Home | Archives | About | Login | Submissions | Notify | Contact | Search
 E&S Home > Vol. 11, No. 2 > Art. 14

Copyright © 2006 by the author(s). Published here under license by The Resilience Alliance.
Go to the pdf version of this article

The following is the established format for referencing this article:
López-Hoffman, L., I. E. Monroe, E. Narváez, M. Martínez-Ramos, and D. D. Ackerly 2006. Sustainability of mangrove harvesting: how do harvesters’ perceptions differ from ecological analysis? Ecology and Society 11(2): 14. [online] URL: http://www.ecologyandsociety.org/vol11/iss2/art14/

Research, part of Special Feature on Do we need new management paradigms to achieve sustainability in tropical forests?

Sustainability of Mangrove Harvesting: How do Harvesters’ Perceptions Differ from Ecological Analysis?

Laura López-Hoffman 1, Ian E. Monroe 2, Enrique Narváez 3, Miguel Martínez-Ramos 1 and David D. Ackerly 4

1Universidad Nacional Autónoma de México, 2Winrock International, 3Instituto para la Conservación del Lago de Maracaibo, 4University of California at Berkeley


To harvest biological resources sustainably, it is first necessary to understand what “sustainability” means in an ecological context, and what it means to the people who use the resources. As a case study, we examined the extractive logging of the mangrove Rhizophora mangle in the Río Limón area of Lake Maracaibo, in western Venezuela. The ecological definition of sustainable harvesting is harvesting that allows population numbers to be maintained or to increase over time. In interviews, the harvesters defined sustainable harvesting as levels permitting the maintenance of the mangrove population over two human generations, about 50 yr. In Río Limón, harvesters extract a combination of small adult and juvenile trees. Harvesting rates ranged from 7–35% of small adult trees. These harvesting levels would be sustainable according to the harvester's definition as long as juvenile harvesting was less than 40%. However, some harvesting levels that would be sustainable according to the harvesters were ecologically unsustainable, i.e., eventually causing declines in mangrove population numbers. It was also determined that the structure of mangrove forests was significantly affected by harvesting; even areas harvested at low, ecologically sustainable intensities had significantly fewer adult trees than undisturbed sites. Western Venezuela has no organized timber industry, so mangrove logs are used in many types of construction. A lagging economy and a lack of alternative construction materials make mangrove harvesting inevitable, and for local people, an economic necessity. This creates a trade-off between preserving the ecological characteristics of the mangrove population and responding to human needs. In order to resolve this situation, we recommended a limited and adaptive mangrove harvesting regime. We also suggest that harvesters could participate in community-based management programs as harvesting monitors.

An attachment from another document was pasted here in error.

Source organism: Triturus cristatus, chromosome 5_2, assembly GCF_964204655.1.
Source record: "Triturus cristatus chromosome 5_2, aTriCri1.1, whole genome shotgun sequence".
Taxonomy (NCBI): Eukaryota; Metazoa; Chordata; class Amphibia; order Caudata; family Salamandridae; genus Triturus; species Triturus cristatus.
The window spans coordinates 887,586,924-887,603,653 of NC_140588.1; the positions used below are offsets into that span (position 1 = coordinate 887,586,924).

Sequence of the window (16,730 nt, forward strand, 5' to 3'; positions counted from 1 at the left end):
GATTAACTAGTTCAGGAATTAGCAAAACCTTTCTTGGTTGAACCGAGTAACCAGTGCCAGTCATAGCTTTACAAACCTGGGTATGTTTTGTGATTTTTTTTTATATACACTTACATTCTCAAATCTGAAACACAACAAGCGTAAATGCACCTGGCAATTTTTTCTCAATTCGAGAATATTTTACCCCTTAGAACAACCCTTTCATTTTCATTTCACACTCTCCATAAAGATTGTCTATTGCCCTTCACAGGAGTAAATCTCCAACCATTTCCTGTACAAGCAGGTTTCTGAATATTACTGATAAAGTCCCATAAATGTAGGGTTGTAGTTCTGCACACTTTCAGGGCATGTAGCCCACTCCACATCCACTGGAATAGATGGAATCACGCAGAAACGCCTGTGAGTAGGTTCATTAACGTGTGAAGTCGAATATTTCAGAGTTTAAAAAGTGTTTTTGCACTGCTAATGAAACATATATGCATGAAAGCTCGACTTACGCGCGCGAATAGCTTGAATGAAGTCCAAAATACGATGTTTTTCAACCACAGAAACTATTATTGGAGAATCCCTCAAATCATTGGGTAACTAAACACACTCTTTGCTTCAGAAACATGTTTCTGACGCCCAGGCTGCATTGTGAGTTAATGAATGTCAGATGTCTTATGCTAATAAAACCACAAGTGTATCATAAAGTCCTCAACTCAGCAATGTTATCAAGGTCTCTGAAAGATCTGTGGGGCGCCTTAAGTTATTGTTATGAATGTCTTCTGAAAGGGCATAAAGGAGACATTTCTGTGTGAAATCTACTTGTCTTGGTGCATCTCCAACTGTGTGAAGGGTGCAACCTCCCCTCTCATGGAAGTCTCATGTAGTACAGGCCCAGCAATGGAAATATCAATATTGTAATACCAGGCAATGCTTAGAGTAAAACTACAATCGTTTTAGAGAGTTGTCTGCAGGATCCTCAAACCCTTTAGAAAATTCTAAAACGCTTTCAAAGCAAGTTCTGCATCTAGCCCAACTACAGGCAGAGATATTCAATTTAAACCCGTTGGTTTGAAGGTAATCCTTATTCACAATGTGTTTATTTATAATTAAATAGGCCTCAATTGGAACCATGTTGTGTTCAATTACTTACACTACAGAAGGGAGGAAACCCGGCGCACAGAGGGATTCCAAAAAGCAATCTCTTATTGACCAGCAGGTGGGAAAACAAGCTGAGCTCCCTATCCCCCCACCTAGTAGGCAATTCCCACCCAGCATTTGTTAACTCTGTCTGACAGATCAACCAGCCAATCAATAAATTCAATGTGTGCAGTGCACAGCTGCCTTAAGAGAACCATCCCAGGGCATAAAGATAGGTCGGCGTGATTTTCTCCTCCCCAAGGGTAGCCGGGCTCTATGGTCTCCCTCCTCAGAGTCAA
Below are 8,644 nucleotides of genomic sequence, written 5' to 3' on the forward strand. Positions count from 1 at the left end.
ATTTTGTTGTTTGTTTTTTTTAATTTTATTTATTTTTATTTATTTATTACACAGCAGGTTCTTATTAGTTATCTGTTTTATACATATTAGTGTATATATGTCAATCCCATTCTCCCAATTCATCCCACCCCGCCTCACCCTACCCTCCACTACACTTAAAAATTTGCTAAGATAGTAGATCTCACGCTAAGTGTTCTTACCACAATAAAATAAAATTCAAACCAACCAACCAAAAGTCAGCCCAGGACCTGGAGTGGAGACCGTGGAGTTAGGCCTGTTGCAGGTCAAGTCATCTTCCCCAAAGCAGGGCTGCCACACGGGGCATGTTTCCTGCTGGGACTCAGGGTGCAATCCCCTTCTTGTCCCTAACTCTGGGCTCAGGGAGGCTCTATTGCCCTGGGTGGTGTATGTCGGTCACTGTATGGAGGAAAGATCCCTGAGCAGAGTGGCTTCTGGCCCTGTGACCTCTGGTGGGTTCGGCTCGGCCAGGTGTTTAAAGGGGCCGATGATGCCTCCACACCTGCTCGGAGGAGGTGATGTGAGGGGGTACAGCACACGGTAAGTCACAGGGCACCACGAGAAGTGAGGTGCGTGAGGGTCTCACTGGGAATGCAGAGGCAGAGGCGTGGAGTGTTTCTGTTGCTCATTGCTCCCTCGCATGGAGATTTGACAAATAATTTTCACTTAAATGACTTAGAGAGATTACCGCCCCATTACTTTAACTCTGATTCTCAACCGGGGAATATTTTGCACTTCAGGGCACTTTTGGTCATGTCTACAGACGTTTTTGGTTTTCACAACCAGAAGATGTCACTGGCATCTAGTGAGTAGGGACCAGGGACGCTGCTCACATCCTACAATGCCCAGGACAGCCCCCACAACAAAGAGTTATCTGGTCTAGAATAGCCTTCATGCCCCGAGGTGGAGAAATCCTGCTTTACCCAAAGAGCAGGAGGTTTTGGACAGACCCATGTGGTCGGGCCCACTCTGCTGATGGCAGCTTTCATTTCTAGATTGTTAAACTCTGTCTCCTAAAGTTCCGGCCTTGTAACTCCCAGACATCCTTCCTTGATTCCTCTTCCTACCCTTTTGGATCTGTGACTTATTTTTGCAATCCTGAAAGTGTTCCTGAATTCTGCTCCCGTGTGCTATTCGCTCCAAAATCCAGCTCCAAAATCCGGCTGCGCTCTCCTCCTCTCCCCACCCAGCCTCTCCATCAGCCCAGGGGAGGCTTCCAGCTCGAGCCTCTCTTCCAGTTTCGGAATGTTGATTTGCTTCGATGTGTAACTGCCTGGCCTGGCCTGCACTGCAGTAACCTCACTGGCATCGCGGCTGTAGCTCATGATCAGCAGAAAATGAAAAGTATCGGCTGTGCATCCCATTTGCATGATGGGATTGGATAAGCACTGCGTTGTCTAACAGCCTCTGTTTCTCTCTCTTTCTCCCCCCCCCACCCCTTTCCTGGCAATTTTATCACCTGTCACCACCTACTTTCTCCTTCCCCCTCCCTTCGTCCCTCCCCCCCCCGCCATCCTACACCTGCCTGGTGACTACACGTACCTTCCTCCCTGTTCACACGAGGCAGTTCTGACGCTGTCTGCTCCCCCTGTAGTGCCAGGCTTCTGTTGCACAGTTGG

Key words: conservation; tropical forest; sustainable management; Venezuela.


Conservation biologists now recognize that social and ecological systems must be linked, and local and scientific knowledge integrated, to develop ecologically resilient and sustainable community-based management programs (Berkes and Folke 1998, Becker and Ghimire 2003, Brown 2003). Biological resources can only be sustainably managed when scientific knowledge of population structures, abundances, and growth rates are integrated with the knowledge of the local people who use these resources (Berkes et al. 1998, Mackinson and Nottestad 1998, Turner et al. 2000, Armitage 2003, Brown 2003, Moller et al. 2004). Recently, however, several authors have argued that the term “sustainable” is vague (Newton and Freyfogle 2005a,b). They maintain that it is essential to ask the following questions: What is being sustained? By whom? For whom? Over what time period? We believe that to sustainably manage biological resources it is first important to understand what sustainable means both ecologically and to the people who use the resources. Only when contrasting meanings of sustainability are clearly defined can community-based management programs be developed that link social and ecological systems.